Wind always fascinated me. My 7-year-old hand became an airplane as I stuck it out the window while Dad drove the 1952 Hudson Hornet at the break-neck speed of 60 miles per hour. I enjoyed watching the wind blow water across the neighborhood as water shot high into the air from our garden hose. Wind was my friend. (The Hornet in this picture is not the car Dad drove. I saw it recently at the Enchanted Trails RV Park in Albuquerque, NM.)
Earlier in life, I enjoyed being outdoors. I was 12 years old. It was Saturday morning with a good breeze blowing across our back yard in El Cajon, California. After breakfast, I assembled my kite, tore up an old pillowcase and made the tail, and gave the kite a test flight. I could have bought a 425-foot-long roll of Megalon string, but dad allowed only 300-foot rolls; so I bought 3 rolls. I named my kite Bird. It took off fast – but nose-dived! Ouch!
I made one adjustment to the tail and tried it again. Beautiful!
I waited for a good gust of wind and launched my Bird. Within a half hour, I had used up one roll of string. Tying the string to a stick, I wondered, why not add another roll of string?
I tied the string securely to the beginning of a new roll. Working the Bird very carefully, I released the second roll of string. I had never put a kite up that far. I was happy, but my natural curiosity began working overtime.
Would I be able to take it up another 300 feet? Let’s try it!
I attached the third roll of string and slowly let it out. At this point, allowing for the angle of the kite’s ascent, the kite was probably 750 feet above the ground and in the main air flow that blew above El Cajon Valley. The Bird was tugging firmly on the stick that the string was tied to.
“Eugene, Mom said it’s time to come in for lunch.”
I don’t remember who the messenger was, but what should I do with the Bird? There was no way I could bring it down in time for lunch. Could I tie it to the fence by the telephone pole and see if it’s still flying in an hour? Why not? What happens if the wind stops blowing? I don’t know, but Mom’s calling, so I’ll find out later.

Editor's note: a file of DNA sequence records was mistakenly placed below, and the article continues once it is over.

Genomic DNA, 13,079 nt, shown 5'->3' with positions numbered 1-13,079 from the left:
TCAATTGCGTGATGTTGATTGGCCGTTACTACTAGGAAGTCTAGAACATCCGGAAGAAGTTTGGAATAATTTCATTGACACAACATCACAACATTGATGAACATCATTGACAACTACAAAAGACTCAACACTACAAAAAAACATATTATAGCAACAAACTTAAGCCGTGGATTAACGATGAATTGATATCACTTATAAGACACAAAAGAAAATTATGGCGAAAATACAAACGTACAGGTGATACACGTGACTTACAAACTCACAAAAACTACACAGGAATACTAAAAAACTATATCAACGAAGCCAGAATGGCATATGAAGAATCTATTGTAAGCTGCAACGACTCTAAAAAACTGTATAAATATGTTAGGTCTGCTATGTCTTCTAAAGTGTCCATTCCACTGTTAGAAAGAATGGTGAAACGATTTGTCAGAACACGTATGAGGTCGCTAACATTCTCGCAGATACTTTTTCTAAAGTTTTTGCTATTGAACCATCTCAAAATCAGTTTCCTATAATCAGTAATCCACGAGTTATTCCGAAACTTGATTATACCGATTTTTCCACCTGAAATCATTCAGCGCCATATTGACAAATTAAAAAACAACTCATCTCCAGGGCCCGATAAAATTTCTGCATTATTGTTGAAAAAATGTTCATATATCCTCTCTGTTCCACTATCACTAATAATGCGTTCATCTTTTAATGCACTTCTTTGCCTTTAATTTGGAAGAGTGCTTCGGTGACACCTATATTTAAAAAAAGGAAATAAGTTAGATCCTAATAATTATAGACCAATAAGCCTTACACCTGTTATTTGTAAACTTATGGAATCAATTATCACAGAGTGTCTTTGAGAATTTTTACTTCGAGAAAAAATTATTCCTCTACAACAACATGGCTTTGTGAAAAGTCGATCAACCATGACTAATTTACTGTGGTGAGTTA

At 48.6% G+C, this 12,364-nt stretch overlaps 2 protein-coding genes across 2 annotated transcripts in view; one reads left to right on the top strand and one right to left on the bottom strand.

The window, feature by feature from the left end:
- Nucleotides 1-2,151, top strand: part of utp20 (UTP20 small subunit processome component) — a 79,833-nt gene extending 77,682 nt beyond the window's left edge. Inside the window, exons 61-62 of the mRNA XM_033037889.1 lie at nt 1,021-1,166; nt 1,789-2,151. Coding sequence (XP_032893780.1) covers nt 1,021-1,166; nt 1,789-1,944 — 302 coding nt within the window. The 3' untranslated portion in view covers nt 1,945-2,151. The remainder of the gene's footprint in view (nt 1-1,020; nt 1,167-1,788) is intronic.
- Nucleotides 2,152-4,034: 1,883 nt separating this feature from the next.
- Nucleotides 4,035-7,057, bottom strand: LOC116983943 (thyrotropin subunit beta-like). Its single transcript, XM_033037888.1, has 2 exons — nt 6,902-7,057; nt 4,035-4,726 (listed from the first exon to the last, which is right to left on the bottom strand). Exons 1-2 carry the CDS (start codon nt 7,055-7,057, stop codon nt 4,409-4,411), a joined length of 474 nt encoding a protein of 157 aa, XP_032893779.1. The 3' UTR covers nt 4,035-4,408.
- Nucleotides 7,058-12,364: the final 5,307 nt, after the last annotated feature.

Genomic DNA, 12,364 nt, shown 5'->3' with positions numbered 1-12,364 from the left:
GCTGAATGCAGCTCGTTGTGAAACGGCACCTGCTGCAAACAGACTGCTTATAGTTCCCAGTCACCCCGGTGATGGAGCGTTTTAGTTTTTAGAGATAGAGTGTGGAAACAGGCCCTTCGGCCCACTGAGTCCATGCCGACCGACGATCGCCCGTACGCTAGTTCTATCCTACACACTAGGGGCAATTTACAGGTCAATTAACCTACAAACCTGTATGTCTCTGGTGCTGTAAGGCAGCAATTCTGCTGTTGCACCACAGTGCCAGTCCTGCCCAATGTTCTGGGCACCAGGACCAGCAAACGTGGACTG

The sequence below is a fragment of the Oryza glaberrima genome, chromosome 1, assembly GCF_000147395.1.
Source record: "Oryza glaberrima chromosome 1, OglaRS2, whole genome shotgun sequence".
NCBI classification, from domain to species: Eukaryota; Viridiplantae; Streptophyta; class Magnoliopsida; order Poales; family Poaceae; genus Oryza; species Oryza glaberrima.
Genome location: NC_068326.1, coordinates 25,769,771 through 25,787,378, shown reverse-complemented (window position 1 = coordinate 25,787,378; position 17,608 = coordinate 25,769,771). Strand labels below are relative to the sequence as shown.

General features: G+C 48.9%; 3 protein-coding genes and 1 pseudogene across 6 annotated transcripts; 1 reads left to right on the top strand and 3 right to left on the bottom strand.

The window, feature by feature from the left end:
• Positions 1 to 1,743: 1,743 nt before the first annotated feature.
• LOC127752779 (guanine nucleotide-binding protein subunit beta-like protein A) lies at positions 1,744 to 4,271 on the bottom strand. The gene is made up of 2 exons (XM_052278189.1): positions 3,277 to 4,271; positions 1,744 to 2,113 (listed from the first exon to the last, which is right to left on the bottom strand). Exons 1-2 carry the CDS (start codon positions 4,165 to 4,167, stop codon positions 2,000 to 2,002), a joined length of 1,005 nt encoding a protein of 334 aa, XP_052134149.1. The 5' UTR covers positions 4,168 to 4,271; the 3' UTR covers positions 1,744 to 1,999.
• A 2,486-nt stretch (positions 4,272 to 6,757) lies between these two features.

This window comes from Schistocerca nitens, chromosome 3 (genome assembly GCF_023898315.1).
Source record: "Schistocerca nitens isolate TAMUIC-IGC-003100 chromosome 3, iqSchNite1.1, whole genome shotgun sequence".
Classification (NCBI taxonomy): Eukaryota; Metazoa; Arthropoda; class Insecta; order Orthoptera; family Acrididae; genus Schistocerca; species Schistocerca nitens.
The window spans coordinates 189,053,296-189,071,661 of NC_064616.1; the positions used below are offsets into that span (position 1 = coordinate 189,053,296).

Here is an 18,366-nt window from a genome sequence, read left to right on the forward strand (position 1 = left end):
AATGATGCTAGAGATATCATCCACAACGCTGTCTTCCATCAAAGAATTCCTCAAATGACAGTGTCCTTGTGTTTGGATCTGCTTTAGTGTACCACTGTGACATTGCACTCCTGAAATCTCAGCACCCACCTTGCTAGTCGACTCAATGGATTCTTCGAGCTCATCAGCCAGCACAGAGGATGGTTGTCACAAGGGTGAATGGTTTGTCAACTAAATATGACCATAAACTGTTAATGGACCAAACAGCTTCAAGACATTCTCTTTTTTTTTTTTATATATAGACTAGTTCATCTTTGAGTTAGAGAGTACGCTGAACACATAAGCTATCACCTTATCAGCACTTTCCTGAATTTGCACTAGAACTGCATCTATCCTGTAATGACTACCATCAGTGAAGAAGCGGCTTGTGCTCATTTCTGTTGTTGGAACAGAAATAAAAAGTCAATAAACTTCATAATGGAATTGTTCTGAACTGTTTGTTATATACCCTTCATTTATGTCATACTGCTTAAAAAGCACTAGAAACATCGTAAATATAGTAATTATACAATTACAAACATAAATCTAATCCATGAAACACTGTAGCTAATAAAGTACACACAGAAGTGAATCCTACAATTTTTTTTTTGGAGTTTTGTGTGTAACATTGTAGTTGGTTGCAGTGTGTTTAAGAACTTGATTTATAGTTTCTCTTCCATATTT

After lunch, I hurried back outside to check on the experiment. I could hardly believe it! The wind had picked up, and the high-flying Bird was not about to come down. And now I began pondering….
I’ve never had a kite that well-balanced. Probably never will again. I’ve never put a kite up that high. Probably never will again. I’ll never be challenged to fly a kite again. I’ve done it!
After I stood there for about 10 minutes looking at the sight, I cut her loose. It was amazing to watch the Bird fly higher and across the valley until it disappeared out of sight. Did it come down in town somewhere? Maybe. But probably on one of the hills surrounding the valley.
The wind is normally a friend to kite-flyers. Years later I taught my boys to fly kites, but they never matched my experiment with the Bird. Wind also turns the giant turbines on wind farms across the plains which generate electricity.
However, most people also understand that the wind can be an enemy. Trucks and trailers are blown over and their contents get scattered all over the highways. Tornados and hurricanes destroy hundreds, if not thousands, of homes and businesses every year. The wind kicks up tremendous haboobs – dust and sandstorms up to 100 feet high – which cover towns and cities with thick layers of dust and sand.
But wind isn’t the only thing that blows across our lives that either help or hurt us. Our words and attitudes can benefit or destroy people. We can either make their day or ruin it. We can either bless others and help them improve their lives or curse them and send them into a spiral of despair. Look at three verses in Proverbs 15.
Verse 13, “Happiness makes a person smile, but sadness can break a person’s spirit”
Verse 18, “People with quick tempers cause trouble, but those who control their tempers stop a quarrel.”
Verse 28, “Good people think before they speak, but foolish people pour out foolishness.”
Don’t speak words that kick up storms or create devastation; use your words to help people. Be a friend, not a foe. Be a blessing to your community, and God may bless you.